DOW + 153 = 10,808
SPX + 24 = 1,123
NAS + 68 = 2404
10 YR YLD = 1.78%
OIL + 2.47 = 78.14
Dec Gold + 11.70 = 1627.70
SPX + 24 = 1,123
NAS + 68 = 2404
10 YR YLD = 1.78%
OIL + 2.47 = 78.14
Dec Gold + 11.70 = 1627.70
Dec Silver + .27 = 30.11
You’ve probably heard that old rhyme – “Sell in May and go away”. The thinking is that May through October represents the six worst months in the market. If you took $10,000 and invested in stocks 60 years ago and you just invested from November to April, your investment would have grown to $527,288. If you invested from May through October, you would have lost $474.
So, today’s lesson is “do not invest when stocks go down, but its okay to invest when stocks go up. Wow. This investing stuff is easy.
The S&P 500 hit a high of 1370 on April 29, today it closed at 1096 – marking a 20% decline; the technical definition of a bear market.
The explanation offered daily is the European situation is what's taking a toll on Wall Street. David Goldman, the former head of credit research at Bank of America says the situation in Greece is hopeless, but not serious; yea, that’s a good line. Ha ha.
He contends this is not a rerun of the Lehman Brothers collapse in 2008. Nobody knew then what lurked on the balance sheets of major banks in terms of mortgage derivatives, least of all their chief executives, who were particularly clueless.
Really? I remember when Dick Fuld , the former CEO of Lehman went on CNBC just a couple of days before it collapsed, and he claimed he knew what was on the balance sheet and he claimed that the balance sheet was sufficiently strong to weather any storm. Dick Fuld steered lehman deep into the business of subrpime mortgages, bankrolling lenders across the country that were making convoluted loans to questionable borrowers. Lehman even made its own subprime loans. The firm then took all those loans and whipped them into bonds and passed the bonds on to investors, and now we know that all that stuff on the books was toxic assets.
Allan Schwartz, the former President of Bear Stearns went on CNBC and said the balance sheet at Bear Stearns had a strong balance sheet.
Did Schwartz lie about the liquidity? No, not really. Bear Stearns had money on the books, it just wasn’t enough. Bear Stearns collapsed two days later. Bear Stearns' liquidity pool started at $18.1 billion on March 10, 2008 and then plummeted to $2 billion on March 13. Ultimately market rumors about Bear Stearns' difficulties became self-fulfilling. The problem with Bear Stearns was more about confidence than capital. The challenge for banks is that their only real capital is confidence; and confidence is wearing thin these days.
Without confidence there is a very real prospect of a run on the banks – not the old fashioned run – where depositors line up on the sidewalk and demand their deposits; no, the kind of run where market counterparties – in other words, other banks – become less willing to enter into collateralized funding agreements.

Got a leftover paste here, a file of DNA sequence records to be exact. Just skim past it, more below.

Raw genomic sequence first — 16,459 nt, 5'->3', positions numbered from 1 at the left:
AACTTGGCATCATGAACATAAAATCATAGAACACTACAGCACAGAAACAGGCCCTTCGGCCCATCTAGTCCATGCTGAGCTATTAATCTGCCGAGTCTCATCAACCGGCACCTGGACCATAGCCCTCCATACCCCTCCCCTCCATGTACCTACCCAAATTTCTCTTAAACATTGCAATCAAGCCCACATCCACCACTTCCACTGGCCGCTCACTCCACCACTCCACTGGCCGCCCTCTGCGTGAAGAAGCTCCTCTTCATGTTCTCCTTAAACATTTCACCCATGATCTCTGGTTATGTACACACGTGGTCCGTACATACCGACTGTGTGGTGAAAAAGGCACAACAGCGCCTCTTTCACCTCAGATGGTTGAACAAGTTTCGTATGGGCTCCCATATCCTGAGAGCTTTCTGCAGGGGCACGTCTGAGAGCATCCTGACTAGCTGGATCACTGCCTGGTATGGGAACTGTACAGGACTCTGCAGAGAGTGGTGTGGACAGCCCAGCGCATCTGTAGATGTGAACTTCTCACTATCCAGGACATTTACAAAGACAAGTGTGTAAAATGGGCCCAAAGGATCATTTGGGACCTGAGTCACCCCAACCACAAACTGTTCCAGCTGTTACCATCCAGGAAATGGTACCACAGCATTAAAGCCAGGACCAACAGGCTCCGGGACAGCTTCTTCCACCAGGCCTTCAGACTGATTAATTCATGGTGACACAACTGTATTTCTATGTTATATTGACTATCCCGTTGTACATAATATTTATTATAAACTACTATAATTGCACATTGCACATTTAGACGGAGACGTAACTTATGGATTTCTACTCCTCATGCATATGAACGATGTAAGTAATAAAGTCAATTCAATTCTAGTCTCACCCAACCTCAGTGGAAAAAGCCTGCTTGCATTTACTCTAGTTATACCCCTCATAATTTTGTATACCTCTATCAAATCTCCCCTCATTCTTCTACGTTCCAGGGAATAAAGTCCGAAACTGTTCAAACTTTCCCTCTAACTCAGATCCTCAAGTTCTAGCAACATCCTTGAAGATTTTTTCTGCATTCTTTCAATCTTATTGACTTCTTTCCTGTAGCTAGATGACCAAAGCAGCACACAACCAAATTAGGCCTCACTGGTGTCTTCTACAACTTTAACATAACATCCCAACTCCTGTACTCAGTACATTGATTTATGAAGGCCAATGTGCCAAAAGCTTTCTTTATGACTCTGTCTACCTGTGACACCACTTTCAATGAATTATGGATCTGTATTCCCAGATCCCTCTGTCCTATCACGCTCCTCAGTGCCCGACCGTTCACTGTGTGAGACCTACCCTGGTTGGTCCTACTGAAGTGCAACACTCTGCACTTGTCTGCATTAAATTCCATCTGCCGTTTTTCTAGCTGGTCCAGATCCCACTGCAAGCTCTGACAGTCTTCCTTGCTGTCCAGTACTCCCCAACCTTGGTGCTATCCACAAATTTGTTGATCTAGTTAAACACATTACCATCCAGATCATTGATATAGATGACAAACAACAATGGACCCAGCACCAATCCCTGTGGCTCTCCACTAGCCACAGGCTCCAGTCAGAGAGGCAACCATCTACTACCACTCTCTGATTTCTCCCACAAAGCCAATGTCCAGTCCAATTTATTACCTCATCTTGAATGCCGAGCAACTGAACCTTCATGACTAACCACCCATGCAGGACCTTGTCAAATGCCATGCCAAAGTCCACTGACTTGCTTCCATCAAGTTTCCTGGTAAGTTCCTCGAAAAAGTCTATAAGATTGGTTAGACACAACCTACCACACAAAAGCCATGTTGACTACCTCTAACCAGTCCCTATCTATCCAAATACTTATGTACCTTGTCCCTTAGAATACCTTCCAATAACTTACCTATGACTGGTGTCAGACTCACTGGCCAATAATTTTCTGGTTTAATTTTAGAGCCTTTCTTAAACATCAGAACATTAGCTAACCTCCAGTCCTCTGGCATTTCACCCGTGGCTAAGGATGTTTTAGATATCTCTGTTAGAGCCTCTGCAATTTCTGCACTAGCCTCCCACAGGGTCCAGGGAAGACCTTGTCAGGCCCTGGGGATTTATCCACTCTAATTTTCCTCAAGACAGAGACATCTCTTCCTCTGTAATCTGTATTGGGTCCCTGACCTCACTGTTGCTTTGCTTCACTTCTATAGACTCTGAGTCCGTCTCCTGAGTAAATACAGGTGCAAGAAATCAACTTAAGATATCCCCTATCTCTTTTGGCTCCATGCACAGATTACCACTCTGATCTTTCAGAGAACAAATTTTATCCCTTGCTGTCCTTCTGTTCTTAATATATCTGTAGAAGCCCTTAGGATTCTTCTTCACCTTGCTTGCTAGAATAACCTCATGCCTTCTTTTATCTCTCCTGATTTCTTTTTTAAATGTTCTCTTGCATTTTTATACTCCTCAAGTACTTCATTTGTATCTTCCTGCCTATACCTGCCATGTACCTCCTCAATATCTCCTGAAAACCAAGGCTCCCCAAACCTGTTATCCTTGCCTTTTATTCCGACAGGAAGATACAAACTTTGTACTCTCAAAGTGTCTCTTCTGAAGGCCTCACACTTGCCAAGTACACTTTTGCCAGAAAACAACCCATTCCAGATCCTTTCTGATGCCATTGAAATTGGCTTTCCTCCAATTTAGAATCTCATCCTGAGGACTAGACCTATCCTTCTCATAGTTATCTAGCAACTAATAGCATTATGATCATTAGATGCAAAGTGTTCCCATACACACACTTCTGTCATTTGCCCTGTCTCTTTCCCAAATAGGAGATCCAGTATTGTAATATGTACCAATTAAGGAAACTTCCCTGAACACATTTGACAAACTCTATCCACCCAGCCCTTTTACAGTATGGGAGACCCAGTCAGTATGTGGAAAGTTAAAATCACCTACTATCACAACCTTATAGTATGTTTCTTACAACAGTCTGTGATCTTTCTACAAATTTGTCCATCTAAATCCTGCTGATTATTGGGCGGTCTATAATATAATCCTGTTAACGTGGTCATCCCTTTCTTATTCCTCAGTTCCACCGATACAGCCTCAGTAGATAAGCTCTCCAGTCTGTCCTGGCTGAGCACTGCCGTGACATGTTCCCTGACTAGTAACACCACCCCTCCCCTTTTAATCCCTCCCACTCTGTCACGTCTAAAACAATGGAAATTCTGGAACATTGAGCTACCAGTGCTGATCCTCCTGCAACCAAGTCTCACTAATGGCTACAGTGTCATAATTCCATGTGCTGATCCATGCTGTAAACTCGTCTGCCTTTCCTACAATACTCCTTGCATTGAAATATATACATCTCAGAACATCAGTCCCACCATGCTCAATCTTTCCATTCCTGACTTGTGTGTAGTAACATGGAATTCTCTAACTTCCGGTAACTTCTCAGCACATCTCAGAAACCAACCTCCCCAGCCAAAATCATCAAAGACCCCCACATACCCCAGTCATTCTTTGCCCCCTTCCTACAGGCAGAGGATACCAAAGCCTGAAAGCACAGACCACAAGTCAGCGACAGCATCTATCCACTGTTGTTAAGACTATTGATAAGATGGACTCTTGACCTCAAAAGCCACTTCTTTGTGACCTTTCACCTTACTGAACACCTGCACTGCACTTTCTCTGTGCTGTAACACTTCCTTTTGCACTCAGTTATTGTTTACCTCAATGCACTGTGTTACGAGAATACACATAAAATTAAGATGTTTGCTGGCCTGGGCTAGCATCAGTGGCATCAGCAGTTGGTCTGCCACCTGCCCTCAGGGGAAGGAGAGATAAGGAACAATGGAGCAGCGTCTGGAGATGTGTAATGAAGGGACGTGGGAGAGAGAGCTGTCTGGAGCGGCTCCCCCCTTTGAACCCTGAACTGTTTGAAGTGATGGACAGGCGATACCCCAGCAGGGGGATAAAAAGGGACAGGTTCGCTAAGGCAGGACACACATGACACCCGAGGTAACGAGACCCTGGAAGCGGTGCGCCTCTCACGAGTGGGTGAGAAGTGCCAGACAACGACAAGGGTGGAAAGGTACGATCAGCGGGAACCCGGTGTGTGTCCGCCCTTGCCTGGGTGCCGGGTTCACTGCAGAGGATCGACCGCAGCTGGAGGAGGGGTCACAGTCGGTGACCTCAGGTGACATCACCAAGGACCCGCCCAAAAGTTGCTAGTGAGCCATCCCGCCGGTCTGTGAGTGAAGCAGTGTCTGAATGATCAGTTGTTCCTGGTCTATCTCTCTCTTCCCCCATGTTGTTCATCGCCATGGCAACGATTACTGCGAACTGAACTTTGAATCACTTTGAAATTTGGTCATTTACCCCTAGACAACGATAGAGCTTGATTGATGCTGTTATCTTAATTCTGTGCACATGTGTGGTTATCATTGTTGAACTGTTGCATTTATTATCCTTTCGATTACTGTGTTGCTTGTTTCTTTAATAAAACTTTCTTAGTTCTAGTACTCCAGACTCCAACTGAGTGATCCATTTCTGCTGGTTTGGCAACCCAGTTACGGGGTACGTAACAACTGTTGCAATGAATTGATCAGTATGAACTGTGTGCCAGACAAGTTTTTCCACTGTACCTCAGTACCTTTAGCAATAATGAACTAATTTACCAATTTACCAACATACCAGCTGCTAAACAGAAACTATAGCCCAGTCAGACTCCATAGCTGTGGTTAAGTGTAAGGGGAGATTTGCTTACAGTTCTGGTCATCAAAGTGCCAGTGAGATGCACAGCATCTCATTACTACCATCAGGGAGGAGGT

After the close of trade, Moody’s cut Italy’s credit rating to A2 with a negative outlook. That is the kind of action that can spark a lack of confidence in counterparty risk. So, before the markets closed came word that European Union finance ministers meeting in Luxembourg had issued a statement that “There is an increasingly shared view that we need a concerted, co-ordinated approach in Europe while many of the elements are done in the member states,” and “There is a sense of urgency among ministers and we need to move on.” So, it seemed Europe was going to get serious about solving this debt problem. Really?
No, not really, but that was the rumor of the day. That is as good a reason as any for why the Dow Industrials managed to climb 420 points from the low of the day, and why that whole move took place in the final 30 minutes of trading, and why there was really no good reason for the move.
Take a look at the Big Five US Banks – this is your homework for today. If you’re in front of your computer do it now; if you’re driving, then please wait. Here is your assignment. Pull up a chart going back to March of 2009 on the Big Five banks:
BAC, C, WFC, GS, JPM
They have wiped out all the gains going back to March 2009. The chart should tell you that there is something wrong. The Big banks are trading like they did during the banking collapse.
The CEOs of Bank of America and Morgan Stanley have been making the round in recent weeks assuring analysts and investors that they're firms are basically fine despite the rash selling in their shares in recent weeks and shares keep hitting new lows.
James Gorman, the CEO of Morgan Stanley, has been notably active even though the firm is supposed to be in a "quiet period" as it prepares to release third quarter earnings in about 2 weeks. But Gorman has been anything but quiet. He issued a statement to employees to ignore the noise; that the fear was overblown. Yesterday, Mitsubishi bank issued a very positive statement about Morgan Stanley; of course, Mitsubishi is the largest investor in Morgan Stanley. – no conflict of interest there. In fact, the positive analysis sounds more like boiler room vintage stock touting.
We do know that Morgan Stanley had excessive exposure to Greek debt at the beginning of the year. Morgan Stanley says they have significantly lowered their exposure, but it is almost a certainty that Morgan Stanley still has some exposure. And that raises even more questions: What did Morgan Stanley get in exchange for dumping their Greek toxic assets? Did they sell for full price to some unsuspecting rube? Did they get dinged for the toxicity of the assets they were dumping? What have they got left on the books? What about the buyer? Who was that greater fool? What is the quality of their books now? Who can we trust? Anybody? Anybody?